In this post-pandemic “new normal,” many of us are now heading back to events, conferences, and meetups. There’s a ton to learn from attending in-person events. It’s also an amazing networking opportunity. If you’re clever, you can line up guests in advance and record a few interviews while you’re away from home.
But before you take your podcast on the road, you’ll need to consider a few important things like what gear to bring, how to ensure you’ll have a good internet connection, any changes to your regular schedule, and more!
In this article, we’re talking about:
- What is the value in attending IRL conferences, meetups, or events?
- How do you podcast when you’re not in your studio?
- What should be in your video podcast “travel kit”?
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What is the value in attending IRL (in real life) conferences, meetups, or events?
At Ecamm, we’re all about virtual events. We host our own (are you signed up for Leap Into Podcasting, yet?) each year. We spend a lot of our time in front of our computers live streaming, Zoom-ing, video chatting, podcasting, and more. But, we absolutely can acknowledge that there’s just something magical about being face to face with our customers, colleagues, friends, and the Ecamm Fam.
That’s why we always make time each year to attend at least a few industry events. In addition to learning trends, tips, and tactics, and sharing about what we do, being in person at these events also gives us face time with experts, speakers, sponsors, and attendees.
We get the opportunity in between sessions to have coffee chats and conversations over dinner, lunch, or drinks that have nothing to do with work. In those moments, we’re forming and continuing important relationships. This means that down the road, when we need help or want to collaborate, we’ll know who to ask and the ask will be a lot easier because we’ve taken the time to build a relationship.
That relationship is going to be so valuable over the years. And a lot of that relationship building happens at conferences. People are coming to these events from similar niches. So by attending you’re not only gaining all of the information, but you’re benefiting from the “hallway track,” too.
It’s the people and relationships that matter.
How do you podcast when you’re on the road?
Hopefully we’ve convinced you to attend more events and get out there to meet and network with other podcasters or people in your niche. If so, you’re going to need to know how to podcast when you’re away from your studio. The simplest answer is “just do it.”
We say this a lot here at Ecamm, but try not to over think it. Your listeners (viewers) will know that you’re at an event or on the road, so there isn’t the same expectation as when you’re in your studio. Rather than worry about bringing every single piece of gear you have, focus on the content and experience that you’re giving your fans. Are you going to take them behind-the-scenes of the event? Share tips and tricks you learned during the sessions? Maybe you’re planning on interviewing some of the speakers or sponsors? Whatever it is, make that your focus rather than the gear.
That being said, there are a couple of things to consider when you’re away from your studio. The first is to find a quiet space. That can be a bathroom, in a closet, or even in a car. Do a couple of quick sound checks to make sure the space you choose has good acoustics.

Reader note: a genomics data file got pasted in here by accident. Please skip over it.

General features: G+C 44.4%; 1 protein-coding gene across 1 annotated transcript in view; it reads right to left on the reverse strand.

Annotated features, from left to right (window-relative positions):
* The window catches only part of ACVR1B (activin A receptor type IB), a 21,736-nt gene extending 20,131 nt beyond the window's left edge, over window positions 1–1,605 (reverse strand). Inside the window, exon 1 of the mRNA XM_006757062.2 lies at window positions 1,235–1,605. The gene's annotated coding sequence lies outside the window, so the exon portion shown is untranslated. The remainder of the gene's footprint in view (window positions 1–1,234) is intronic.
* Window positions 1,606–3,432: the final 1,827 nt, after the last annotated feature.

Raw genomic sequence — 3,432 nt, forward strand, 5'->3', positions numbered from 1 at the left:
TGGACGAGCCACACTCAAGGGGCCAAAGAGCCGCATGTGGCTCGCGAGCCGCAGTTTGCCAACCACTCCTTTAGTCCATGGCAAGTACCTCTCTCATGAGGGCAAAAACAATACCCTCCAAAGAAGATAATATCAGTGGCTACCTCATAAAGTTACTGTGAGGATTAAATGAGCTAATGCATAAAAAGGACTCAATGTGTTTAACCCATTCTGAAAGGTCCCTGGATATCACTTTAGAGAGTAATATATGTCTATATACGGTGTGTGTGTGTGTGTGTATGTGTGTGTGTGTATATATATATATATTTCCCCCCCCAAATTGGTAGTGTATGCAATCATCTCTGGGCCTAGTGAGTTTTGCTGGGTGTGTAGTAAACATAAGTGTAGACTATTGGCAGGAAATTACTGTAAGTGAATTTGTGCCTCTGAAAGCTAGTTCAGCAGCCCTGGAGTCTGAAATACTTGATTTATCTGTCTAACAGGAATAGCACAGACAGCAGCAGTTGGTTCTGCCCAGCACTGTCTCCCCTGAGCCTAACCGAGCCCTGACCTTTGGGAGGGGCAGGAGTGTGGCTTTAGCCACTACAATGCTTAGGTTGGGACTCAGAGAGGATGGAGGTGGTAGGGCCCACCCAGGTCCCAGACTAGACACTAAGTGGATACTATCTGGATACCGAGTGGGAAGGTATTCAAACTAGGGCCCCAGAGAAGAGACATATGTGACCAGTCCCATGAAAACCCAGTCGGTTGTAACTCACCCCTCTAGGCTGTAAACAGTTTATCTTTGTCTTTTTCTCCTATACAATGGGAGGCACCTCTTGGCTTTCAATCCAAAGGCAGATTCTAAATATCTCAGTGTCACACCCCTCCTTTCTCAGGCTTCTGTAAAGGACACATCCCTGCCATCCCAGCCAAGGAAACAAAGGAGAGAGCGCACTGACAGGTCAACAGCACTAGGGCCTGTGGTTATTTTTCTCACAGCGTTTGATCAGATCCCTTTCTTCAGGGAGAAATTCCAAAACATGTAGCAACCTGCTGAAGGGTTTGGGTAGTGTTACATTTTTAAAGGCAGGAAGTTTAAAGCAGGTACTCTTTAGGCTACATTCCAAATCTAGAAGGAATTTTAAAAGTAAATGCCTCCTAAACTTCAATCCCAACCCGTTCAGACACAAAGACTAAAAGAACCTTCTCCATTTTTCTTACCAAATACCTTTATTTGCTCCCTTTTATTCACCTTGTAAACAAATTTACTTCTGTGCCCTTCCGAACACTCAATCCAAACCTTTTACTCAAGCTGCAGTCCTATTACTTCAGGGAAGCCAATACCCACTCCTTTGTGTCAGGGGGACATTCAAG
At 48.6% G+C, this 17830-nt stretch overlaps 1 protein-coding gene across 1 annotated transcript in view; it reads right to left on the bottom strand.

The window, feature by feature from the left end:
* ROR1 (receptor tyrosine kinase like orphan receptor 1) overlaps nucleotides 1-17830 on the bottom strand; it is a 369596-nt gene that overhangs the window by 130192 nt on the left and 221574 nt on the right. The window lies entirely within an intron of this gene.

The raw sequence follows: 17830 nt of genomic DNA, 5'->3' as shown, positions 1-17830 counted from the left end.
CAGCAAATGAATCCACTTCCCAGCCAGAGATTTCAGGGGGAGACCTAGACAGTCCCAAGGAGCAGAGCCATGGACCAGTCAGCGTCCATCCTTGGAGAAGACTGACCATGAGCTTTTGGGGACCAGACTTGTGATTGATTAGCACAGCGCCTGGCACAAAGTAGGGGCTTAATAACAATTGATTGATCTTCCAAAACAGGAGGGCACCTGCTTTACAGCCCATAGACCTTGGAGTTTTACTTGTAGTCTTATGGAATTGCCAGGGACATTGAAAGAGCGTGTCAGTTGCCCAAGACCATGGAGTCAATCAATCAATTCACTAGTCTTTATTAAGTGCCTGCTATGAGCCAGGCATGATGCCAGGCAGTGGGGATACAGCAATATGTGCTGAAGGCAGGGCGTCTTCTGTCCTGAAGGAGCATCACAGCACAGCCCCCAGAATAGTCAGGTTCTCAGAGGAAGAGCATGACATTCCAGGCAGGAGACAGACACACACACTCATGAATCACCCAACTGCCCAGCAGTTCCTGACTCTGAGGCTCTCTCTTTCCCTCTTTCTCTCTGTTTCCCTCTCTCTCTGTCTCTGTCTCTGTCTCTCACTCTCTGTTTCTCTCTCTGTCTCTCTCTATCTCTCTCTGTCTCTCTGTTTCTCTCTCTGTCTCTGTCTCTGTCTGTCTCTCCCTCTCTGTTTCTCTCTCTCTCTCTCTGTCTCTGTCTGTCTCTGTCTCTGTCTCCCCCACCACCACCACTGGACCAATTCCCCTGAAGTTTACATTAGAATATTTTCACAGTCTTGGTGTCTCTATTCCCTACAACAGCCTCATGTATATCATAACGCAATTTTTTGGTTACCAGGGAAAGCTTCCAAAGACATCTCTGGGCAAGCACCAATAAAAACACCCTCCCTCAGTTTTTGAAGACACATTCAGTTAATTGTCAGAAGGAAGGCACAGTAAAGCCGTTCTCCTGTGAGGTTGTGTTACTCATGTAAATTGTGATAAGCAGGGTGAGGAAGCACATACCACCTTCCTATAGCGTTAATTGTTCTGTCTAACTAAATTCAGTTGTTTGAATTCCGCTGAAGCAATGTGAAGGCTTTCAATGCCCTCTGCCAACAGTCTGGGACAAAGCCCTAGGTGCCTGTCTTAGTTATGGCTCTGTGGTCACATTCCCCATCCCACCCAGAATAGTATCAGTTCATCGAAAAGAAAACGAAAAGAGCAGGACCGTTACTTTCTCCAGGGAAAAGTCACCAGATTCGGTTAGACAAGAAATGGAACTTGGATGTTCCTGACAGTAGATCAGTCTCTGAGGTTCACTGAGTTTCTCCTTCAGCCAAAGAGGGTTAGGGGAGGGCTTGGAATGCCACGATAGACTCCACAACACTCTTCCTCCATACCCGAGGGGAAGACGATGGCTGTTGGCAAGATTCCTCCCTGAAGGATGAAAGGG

Next, make sure you have good audio. If you’re going to pack one piece of gear, we (obviously) recommend a good microphone. It’s also a good idea to really think through where you’re going to be. For example, Podcast Movement is in Dallas, Texas and there’s a lot of wireless interference here at the event, so we decided to go with wired Shure BETA 58 microphones to make sure that we got the quality we were looking for. Remember: if you really need to travel light, remember that you can do a lot with just your phone.
If you’re going to be live streaming your video podcast in front of a studio audience (like we do with The Flow each week), make sure you have a good internet connection. Sometimes you can plug into a wired connection in a hotel room. Regardless, we highly recommend Speedify, which lets you use all of your internet connections at the same time.
What should be in your video podcast on the road “travel kit”?
This is going to vary depending on your use case. For The Flow podcast on the road, we have more than you may need because we’re going to be live streaming from our booth during Podcast Movement. This means we have our computers, a large display, microphones, cameras, lenses, a Stream Deck, a big red button, an “on air” sign, and a zillion and one other things.
We also carefully researched how far away we’re going to be from big box stores like Home Depot or Best Buy incase we’re missing anything we need and have to run out before the show starts.
For your podcast, just consider what matters most to getting the show done. If you’re not using your phone, then you’ll need a computer, a camera, a microphone, lighting, internet, tripod, cables, and batteries. Make yourself a list before you leave home and lay everything out so you make sure you’re not missing anything important. Remember that the content matters most and people expect that it isn’t going to be the same quality when you’re away from your studio space.
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